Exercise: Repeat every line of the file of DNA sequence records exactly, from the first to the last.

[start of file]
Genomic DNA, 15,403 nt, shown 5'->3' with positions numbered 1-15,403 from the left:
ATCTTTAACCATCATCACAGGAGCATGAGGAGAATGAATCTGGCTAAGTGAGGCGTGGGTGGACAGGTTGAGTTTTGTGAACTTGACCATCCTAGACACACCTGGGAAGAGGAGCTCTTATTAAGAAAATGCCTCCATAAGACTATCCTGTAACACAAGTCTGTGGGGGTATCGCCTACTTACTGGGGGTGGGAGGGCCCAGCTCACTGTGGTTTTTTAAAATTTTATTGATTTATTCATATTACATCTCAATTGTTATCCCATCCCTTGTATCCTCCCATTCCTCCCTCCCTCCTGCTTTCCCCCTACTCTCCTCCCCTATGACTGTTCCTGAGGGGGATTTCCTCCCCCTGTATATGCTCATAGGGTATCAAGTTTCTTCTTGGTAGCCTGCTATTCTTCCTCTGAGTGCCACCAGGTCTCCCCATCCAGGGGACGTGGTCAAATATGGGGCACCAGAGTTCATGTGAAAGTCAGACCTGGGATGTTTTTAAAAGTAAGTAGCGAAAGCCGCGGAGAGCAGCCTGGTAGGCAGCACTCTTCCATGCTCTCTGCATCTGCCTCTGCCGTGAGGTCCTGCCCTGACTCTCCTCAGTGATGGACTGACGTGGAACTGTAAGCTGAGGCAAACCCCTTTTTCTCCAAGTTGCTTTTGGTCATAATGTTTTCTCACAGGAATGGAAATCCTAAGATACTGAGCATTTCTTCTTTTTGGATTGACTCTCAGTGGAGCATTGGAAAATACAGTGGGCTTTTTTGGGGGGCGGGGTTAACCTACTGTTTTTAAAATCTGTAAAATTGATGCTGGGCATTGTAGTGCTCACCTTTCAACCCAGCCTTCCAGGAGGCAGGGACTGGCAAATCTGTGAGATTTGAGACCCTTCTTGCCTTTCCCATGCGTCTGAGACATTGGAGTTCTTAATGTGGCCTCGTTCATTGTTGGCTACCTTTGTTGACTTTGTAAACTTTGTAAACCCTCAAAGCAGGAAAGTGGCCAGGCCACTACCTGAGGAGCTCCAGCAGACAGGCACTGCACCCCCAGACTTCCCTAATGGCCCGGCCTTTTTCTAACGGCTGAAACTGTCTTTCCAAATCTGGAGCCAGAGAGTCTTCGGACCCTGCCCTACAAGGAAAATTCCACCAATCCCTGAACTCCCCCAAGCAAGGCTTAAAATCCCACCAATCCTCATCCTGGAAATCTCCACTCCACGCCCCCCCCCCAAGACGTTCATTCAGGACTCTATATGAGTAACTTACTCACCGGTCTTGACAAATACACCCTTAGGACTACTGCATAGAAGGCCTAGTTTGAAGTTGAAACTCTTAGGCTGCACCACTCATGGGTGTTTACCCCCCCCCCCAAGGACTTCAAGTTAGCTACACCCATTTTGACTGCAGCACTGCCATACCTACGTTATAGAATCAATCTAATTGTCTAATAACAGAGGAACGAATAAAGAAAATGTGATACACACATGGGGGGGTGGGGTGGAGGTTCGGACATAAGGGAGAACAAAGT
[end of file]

Genomic DNA, 15,403 nt, shown 5'->3' with positions numbered 1-15,403 from the left:
ATCTTTAACCATCATCACAGGAGCATGAGGAGAATGAATCTGGCTAAGTGAGGCGTGGGTGGACAGGTTGAGTTTTGTGAACTTGACCATCCTAGACACACCTGGGAAGAGGAGCTCTTATTAAGAAAATGCCTCCATAAGACTATCCTGTAACACAAGTCTGTGGGGGTATCGCCTACTTACTGGGGGTGGGAGGGCCCAGCTCACTGTGGTTTTTTAAAATTTTATTGATTTATTCATATTACATCTCAATTGTTATCCCATCCCTTGTATCCTCCCATTCCTCCCTCCCTCCTGCTTTCCCCCTACTCTCCTCCCCTATGACTGTTCCTGAGGGGGATTTCCTCCCCCTGTATATGCTCATAGGGTATCAAGTTTCTTCTTGGTAGCCTGCTATTCTTCCTCTGAGTGCCACCAGGTCTCCCCATCCAGGGGACGTGGTCAAATATGGGGCACCAGAGTTCATGTGAAAGTCAGACCTGGGATGTTTTTAAAAGTAAGTAGCGAAAGCCGCGGAGAGCAGCCTGGTAGGCAGCACTCTTCCATGCTCTCTGCATCTGCCTCTGCCGTGAGGTCCTGCCCTGACTCTCCTCAGTGATGGACTGACGTGGAACTGTAAGCTGAGGCAAACCCCTTTTTCTCCAAGTTGCTTTTGGTCATAATGTTTTCTCACAGGAATGGAAATCCTAAGATACTGAGCATTTCTTCTTTTTGGATTGACTCTCAGTGGAGCATTGGAAAATACAGTGGGCTTTTTTGGGGGGCGGGGTTAACCTACTGTTTTTAAAATCTGTAAAATTGATGCTGGGCATTGTAGTGCTCACCTTTCAACCCAGCCTTCCAGGAGGCAGGGACTGGCAAATCTGTGAGATTTGAGACCCTTCTTGCCTTTCCCATGCGTCTGAGACATTGGAGTTCTTAATGTGGCCTCGTTCATTGTTGGCTACCTTTGTTGACTTTGTAAACTTTGTAAACCCTCAAAGCAGGAAAGTGGCCAGGCCACTACCTGAGGAGCTCCAGCAGACAGGCACTGCACCCCCAGACTTCCCTAATGGCCCGGCCTTTTTCTAACGGCTGAAACTGTCTTTCCAAATCTGGAGCCAGAGAGTCTTCGGACCCTGCCCTACAAGGAAAATTCCACCAATCCCTGAACTCCCCCAAGCAAGGCTTAAAATCCCACCAATCCTCATCCTGGAAATCTCCACTCCACGCCCCCCCCCCAAGACGTTCATTCAGGACTCTATATGAGTAACTTACTCACCGGTCTTGACAAATACACCCTTAGGACTACTGCATAGAAGGCCTAGTTTGAAGTTGAAACTCTTAGGCTGCACCACTCATGGGTGTTTACCCCCCCCCCCAAGGACTTCAAGTTAGCTACACCCATTTTGACTGCAGCACTGCCATACCTACGTTATAGAATCAATCTAATTGTCTAATAACAGAGGAACGAATAAAGAAAATGTGATACACACATGGGGGGGTGGGGTGGAGGTTCGGACATAAGGGAGAACAAAGT